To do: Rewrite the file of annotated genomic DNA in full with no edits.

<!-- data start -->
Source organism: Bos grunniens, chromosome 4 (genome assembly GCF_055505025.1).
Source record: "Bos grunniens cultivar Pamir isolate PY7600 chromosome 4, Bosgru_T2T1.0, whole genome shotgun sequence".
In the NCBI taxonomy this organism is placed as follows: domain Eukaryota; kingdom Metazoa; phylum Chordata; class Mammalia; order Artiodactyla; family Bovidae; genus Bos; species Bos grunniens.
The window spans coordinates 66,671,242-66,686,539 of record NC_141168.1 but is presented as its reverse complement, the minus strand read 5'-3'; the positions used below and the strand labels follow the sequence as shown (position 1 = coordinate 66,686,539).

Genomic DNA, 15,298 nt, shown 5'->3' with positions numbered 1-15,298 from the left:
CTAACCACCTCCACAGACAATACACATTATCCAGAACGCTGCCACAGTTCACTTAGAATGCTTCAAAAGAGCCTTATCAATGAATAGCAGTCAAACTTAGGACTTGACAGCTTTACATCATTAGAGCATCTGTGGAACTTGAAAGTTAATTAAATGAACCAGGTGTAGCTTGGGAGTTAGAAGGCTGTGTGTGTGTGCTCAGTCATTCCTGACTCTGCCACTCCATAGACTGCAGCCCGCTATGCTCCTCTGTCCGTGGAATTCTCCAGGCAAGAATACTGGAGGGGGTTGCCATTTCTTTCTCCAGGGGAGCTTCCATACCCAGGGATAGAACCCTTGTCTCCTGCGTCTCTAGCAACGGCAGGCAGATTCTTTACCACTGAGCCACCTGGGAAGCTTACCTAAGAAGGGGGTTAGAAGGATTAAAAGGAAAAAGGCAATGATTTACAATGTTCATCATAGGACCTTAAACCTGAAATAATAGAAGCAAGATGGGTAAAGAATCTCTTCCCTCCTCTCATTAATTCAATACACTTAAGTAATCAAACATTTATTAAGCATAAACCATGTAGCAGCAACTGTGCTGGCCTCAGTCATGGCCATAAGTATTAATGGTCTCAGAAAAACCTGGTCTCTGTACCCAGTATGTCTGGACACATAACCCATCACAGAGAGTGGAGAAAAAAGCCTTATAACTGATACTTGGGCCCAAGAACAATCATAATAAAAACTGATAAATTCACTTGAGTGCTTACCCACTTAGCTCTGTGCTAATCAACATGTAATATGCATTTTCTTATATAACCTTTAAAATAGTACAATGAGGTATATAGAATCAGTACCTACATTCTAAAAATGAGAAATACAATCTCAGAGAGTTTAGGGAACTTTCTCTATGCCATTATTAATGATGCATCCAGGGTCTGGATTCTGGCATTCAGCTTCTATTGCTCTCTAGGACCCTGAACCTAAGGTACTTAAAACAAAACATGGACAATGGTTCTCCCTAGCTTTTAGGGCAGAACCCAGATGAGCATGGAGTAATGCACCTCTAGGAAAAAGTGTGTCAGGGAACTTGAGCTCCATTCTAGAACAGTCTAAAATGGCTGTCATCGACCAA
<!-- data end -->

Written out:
Source organism: Bos grunniens, chromosome 4 (genome assembly GCF_055505025.1).
Source record: "Bos grunniens cultivar Pamir isolate PY7600 chromosome 4, Bosgru_T2T1.0, whole genome shotgun sequence".
In the NCBI taxonomy this organism is placed as follows: domain Eukaryota; kingdom Metazoa; phylum Chordata; class Mammalia; order Artiodactyla; family Bovidae; genus Bos; species Bos grunniens.
The window spans coordinates 66,671,242-66,686,539 of record NC_141168.1 but is presented as its reverse complement, the minus strand read 5'-3'; the positions used below and the strand labels follow the sequence as shown (position 1 = coordinate 66,686,539).

Genomic DNA, 15,298 nt, shown 5'->3' with positions numbered 1-15,298 from the left:
CTAACCACCTCCACAGACAATACACATTATCCAGAACGCTGCCACAGTTCACTTAGAATGCTTCAAAAGAGCCTTATCAATGAATAGCAGTCAAACTTAGGACTTGACAGCTTTACATCATTAGAGCATCTGTGGAACTTGAAAGTTAATTAAATGAACCAGGTGTAGCTTGGGAGTTAGAAGGCTGTGTGTGTGTGCTCAGTCATTCCTGACTCTGCCACTCCATAGACTGCAGCCCGCTATGCTCCTCTGTCCGTGGAATTCTCCAGGCAAGAATACTGGAGGGGGTTGCCATTTCTTTCTCCAGGGGAGCTTCCATACCCAGGGATAGAACCCTTGTCTCCTGCGTCTCTAGCAACGGCAGGCAGATTCTTTACCACTGAGCCACCTGGGAAGCTTACCTAAGAAGGGGGTTAGAAGGATTAAAAGGAAAAAGGCAATGATTTACAATGTTCATCATAGGACCTTAAACCTGAAATAATAGAAGCAAGATGGGTAAAGAATCTCTTCCCTCCTCTCATTAATTCAATACACTTAAGTAATCAAACATTTATTAAGCATAAACCATGTAGCAGCAACTGTGCTGGCCTCAGTCATGGCCATAAGTATTAATGGTCTCAGAAAAACCTGGTCTCTGTACCCAGTATGTCTGGACACATAACCCATCACAGAGAGTGGAGAAAAAAGCCTTATAACTGATACTTGGGCCCAAGAACAATCATAATAAAAACTGATAAATTCACTTGAGTGCTTACCCACTTAGCTCTGTGCTAATCAACATGTAATATGCATTTTCTTATATAACCTTTAAAATAGTACAATGAGGTATATAGAATCAGTACCTACATTCTAAAAATGAGAAATACAATCTCAGAGAGTTTAGGGAACTTTCTCTATGCCATTATTAATGATGCATCCAGGGTCTGGATTCTGGCATTCAGCTTCTATTGCTCTCTAGGACCCTGAACCTAAGGTACTTAAAACAAAACATGGACAATGGTTCTCCCTAGCTTTTAGGGCAGAACCCAGATGAGCATGGAGTAATGCACCTCTAGGAAAAAGTGTGTCAGGGAACTTGAGCTCCATTCTAGAACAGTCTAAAATGGCTGTCATCGACCAA